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stepping stones of maritime history


VOITJA was a three-masted barque launched in Russia in 1907 and based in Latvia, which was then part of the Russian Empire.

In World War II and the German occupation of the Baltic states, the ship was seized in 1941 as prize and brought to Kiel, where she was converted into a guard ship: The masts were removed and anti-aircraft guns were mounted on her deck. She served as guard ship until the end of the war and was placed on 7 February 1945 under the command of the 1st Sicherungsdivision. Soon thereafter, the ship hit a mine in the vicinity of the Kiel lighthouse and sunk.


Only laconic information about this wreck is known, as a documentation about the ship's loss is missing in the archive of the German navy. The wreck-diver Peter Klink attributes this to the willful destruction of war documents or the general turmoil in the last days of World War II.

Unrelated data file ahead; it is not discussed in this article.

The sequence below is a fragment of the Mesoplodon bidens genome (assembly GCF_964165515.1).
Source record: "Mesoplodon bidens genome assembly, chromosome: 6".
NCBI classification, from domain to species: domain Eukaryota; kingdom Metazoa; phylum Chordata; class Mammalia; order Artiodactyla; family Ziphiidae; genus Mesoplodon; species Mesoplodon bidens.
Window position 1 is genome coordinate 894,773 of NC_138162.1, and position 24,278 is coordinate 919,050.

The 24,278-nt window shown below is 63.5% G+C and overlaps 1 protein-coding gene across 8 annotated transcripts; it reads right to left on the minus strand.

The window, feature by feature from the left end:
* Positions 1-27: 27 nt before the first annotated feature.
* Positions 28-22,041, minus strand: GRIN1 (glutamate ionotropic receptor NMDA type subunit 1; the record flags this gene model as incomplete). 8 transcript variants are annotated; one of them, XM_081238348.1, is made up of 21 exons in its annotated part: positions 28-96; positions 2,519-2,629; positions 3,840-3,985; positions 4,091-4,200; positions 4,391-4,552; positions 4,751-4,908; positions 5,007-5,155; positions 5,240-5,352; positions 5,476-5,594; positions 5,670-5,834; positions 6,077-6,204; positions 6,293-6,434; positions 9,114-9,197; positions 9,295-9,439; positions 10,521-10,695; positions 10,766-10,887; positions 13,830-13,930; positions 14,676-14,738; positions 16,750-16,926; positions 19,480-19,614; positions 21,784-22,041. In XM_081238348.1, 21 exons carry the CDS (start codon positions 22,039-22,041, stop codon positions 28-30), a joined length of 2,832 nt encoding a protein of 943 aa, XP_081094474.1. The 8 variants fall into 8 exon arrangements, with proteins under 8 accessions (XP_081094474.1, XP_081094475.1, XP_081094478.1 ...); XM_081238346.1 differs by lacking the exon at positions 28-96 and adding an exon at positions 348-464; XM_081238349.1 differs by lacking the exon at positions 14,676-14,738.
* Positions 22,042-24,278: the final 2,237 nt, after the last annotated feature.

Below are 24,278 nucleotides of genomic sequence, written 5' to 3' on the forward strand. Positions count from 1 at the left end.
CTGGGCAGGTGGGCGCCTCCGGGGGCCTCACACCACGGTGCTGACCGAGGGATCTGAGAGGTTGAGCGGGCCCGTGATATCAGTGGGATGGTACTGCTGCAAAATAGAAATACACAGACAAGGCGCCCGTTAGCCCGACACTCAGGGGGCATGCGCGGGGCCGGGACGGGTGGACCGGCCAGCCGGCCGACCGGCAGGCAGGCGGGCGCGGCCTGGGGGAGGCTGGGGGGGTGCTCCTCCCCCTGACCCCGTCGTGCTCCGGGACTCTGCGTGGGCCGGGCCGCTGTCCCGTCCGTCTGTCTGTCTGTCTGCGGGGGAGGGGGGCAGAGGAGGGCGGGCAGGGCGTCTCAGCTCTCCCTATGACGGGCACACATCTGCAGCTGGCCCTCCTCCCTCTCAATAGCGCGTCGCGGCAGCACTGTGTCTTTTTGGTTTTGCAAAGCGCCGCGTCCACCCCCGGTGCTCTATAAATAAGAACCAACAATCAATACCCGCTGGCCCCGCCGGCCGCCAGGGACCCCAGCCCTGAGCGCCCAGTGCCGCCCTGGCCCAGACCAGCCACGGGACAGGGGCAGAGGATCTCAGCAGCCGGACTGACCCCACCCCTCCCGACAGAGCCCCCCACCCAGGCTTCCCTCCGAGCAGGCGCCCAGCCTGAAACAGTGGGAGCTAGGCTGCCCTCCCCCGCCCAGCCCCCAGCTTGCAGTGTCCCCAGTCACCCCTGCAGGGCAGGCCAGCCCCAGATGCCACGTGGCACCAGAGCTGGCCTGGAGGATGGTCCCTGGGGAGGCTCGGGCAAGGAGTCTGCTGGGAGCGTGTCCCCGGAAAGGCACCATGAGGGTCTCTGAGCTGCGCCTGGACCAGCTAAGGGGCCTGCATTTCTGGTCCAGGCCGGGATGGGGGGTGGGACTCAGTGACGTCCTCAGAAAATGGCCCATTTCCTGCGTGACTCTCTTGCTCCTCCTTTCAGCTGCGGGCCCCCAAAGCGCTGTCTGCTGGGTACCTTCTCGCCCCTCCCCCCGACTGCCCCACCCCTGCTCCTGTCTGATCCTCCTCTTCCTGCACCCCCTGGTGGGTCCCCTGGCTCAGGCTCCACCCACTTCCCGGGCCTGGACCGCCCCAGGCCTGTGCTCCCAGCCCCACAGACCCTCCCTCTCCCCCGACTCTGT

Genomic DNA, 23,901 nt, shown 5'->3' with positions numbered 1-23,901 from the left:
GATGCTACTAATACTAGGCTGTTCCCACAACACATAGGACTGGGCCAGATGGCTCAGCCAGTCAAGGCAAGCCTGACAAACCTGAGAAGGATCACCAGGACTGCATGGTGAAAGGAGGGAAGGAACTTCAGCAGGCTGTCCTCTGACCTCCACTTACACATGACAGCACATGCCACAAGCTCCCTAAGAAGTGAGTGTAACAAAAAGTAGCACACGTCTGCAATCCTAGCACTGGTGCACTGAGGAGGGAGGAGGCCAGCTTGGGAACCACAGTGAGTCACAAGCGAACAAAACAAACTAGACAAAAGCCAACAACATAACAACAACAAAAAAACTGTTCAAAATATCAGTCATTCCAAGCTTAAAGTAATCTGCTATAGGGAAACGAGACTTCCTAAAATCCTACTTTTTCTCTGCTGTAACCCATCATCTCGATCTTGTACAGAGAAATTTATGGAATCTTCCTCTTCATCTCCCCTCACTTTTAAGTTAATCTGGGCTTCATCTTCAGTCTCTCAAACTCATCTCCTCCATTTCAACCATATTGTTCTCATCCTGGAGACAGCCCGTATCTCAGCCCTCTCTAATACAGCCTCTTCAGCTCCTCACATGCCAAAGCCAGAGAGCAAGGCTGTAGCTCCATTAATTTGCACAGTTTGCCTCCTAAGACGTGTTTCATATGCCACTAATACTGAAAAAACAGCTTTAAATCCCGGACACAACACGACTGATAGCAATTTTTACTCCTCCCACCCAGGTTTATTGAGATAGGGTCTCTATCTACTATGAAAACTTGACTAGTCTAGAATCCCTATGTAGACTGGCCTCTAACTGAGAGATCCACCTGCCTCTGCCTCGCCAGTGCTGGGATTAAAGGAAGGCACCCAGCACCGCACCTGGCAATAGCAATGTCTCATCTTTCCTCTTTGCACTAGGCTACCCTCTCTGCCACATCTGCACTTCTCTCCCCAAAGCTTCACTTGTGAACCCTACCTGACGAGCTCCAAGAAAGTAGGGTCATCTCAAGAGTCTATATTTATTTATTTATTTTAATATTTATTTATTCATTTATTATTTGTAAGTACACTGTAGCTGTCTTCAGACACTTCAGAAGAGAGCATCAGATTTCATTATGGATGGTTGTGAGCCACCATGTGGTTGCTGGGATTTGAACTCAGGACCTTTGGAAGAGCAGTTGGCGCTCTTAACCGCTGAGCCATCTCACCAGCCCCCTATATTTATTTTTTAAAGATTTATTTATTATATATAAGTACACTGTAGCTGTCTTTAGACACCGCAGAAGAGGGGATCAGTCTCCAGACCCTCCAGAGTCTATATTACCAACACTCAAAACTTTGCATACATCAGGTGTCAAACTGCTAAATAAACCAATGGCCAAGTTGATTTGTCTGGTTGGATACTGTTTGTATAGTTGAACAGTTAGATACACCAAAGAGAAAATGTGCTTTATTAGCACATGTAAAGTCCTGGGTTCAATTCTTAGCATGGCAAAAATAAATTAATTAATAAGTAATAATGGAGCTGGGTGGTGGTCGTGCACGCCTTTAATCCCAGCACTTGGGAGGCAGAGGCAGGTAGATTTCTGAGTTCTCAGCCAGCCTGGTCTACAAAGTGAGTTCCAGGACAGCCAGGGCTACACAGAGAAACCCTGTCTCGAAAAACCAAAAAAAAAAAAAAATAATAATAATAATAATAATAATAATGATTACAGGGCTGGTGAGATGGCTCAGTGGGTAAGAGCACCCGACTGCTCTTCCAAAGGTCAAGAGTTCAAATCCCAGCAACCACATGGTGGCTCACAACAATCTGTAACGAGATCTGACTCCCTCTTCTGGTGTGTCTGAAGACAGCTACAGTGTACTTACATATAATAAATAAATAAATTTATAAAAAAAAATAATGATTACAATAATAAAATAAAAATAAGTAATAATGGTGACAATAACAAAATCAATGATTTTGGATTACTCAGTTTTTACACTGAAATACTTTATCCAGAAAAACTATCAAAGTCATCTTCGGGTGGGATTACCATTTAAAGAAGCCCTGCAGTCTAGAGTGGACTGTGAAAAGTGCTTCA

Length196.9 feet (60 m)
Width36.1 feet (11 m)


The wreck is situated in a marine traffic separation scheme near Kiel lighthouse at a depth of 16-21 metres, leading to Kiel Canal, one of the world's most frequented waterways. Due to maritime traffic, diving at this site requires special permission. As potential navigational hazard, the wrecksite is surveyed by the Federal Maritime and Hydrographic Agency of Germany (BSH: Bundesamt für Seeschifffahrt und Hydrographie) on a regular basis.

The wreck is in a fragmentary state and covered by barnacles, but according to the most recent report it is not affected by marine borers such as teredo navalis. The anti-aircraft gun (cf. photo below) is still recognisable.

The wrecksite is affected by trawling, which has lead to further damage.


  • Peter Klink (
  • Baehr, S. (1995).
    Wracktauchen in der Ostsee: westliche Ostsee und kleiner Belt.
  • Huber, F. (2014).
    Unterwasserarchäologische, nicht-invasive Prospektions- und Dokumentationsverfahren in schwierigen maritimen und limnischen Gewässern (=Dissertation).
    Christian-Albrechts-Universität zu Kiel.

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